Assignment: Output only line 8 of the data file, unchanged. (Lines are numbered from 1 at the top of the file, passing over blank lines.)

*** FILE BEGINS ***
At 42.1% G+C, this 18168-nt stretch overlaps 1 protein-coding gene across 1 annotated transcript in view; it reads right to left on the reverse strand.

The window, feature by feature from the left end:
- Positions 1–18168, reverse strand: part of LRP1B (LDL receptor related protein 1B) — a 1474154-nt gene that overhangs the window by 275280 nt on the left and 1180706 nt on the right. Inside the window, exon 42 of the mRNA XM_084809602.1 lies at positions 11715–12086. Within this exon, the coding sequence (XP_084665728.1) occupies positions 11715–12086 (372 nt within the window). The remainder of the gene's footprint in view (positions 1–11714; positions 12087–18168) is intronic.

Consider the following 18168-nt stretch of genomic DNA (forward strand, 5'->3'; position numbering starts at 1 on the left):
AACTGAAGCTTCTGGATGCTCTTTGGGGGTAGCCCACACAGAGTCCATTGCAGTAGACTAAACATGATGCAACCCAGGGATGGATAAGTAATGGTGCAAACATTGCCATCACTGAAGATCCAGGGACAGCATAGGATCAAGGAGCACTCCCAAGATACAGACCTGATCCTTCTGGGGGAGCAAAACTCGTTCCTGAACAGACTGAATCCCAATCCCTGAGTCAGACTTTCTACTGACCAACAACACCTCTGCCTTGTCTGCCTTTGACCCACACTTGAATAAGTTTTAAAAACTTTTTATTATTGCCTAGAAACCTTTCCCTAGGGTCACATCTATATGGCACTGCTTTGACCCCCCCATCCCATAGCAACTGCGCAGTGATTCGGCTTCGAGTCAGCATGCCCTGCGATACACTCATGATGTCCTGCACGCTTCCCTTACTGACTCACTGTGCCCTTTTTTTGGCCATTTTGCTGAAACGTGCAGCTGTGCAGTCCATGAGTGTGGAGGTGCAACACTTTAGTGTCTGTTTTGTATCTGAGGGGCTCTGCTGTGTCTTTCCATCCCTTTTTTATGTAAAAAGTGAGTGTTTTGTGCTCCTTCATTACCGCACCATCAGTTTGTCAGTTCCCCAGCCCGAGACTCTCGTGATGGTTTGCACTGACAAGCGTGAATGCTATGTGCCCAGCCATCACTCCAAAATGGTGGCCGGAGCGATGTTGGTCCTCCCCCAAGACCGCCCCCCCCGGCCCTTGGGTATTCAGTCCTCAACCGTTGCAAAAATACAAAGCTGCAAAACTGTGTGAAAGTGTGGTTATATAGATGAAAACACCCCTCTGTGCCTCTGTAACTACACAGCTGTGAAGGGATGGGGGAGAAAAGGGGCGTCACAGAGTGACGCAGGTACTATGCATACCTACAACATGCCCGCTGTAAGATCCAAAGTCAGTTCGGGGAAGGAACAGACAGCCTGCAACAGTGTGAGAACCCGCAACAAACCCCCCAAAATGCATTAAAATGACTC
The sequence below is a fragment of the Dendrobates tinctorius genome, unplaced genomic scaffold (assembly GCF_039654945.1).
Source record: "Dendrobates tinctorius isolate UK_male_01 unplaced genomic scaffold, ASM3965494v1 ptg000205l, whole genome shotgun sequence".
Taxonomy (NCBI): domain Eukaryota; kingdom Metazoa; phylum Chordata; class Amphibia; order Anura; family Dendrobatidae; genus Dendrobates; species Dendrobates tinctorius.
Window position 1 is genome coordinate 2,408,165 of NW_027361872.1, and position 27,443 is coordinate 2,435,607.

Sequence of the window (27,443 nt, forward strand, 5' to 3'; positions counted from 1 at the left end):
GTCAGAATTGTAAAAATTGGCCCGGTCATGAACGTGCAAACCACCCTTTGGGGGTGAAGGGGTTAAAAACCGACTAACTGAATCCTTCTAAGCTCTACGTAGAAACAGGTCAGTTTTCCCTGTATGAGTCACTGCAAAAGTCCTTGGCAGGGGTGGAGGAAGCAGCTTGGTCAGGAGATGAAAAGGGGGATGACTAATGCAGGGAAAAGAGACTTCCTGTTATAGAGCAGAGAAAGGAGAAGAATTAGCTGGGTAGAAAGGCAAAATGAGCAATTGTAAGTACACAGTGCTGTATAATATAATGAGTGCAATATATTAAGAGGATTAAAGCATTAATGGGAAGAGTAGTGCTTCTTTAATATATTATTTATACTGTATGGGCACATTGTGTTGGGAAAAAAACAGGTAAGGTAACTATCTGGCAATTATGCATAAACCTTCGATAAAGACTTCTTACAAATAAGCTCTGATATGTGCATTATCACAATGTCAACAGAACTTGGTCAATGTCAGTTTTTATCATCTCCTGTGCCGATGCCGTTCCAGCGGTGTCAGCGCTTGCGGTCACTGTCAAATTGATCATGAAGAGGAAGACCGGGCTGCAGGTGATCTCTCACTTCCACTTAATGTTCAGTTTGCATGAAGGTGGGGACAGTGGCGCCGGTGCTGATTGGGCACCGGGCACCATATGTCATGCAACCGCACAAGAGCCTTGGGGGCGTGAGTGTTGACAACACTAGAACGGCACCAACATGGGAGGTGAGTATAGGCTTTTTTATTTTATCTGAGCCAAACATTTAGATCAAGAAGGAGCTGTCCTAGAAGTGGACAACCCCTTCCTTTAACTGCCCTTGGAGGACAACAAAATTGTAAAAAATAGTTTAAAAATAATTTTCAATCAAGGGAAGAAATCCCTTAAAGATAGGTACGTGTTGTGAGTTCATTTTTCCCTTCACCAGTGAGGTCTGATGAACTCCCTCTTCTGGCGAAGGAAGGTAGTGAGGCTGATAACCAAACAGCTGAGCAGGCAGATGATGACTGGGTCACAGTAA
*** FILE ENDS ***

Taxonomy (NCBI): domain Eukaryota; kingdom Metazoa; phylum Chordata; class Amphibia; order Anura; family Dendrobatidae; genus Dendrobates; species Dendrobates tinctorius.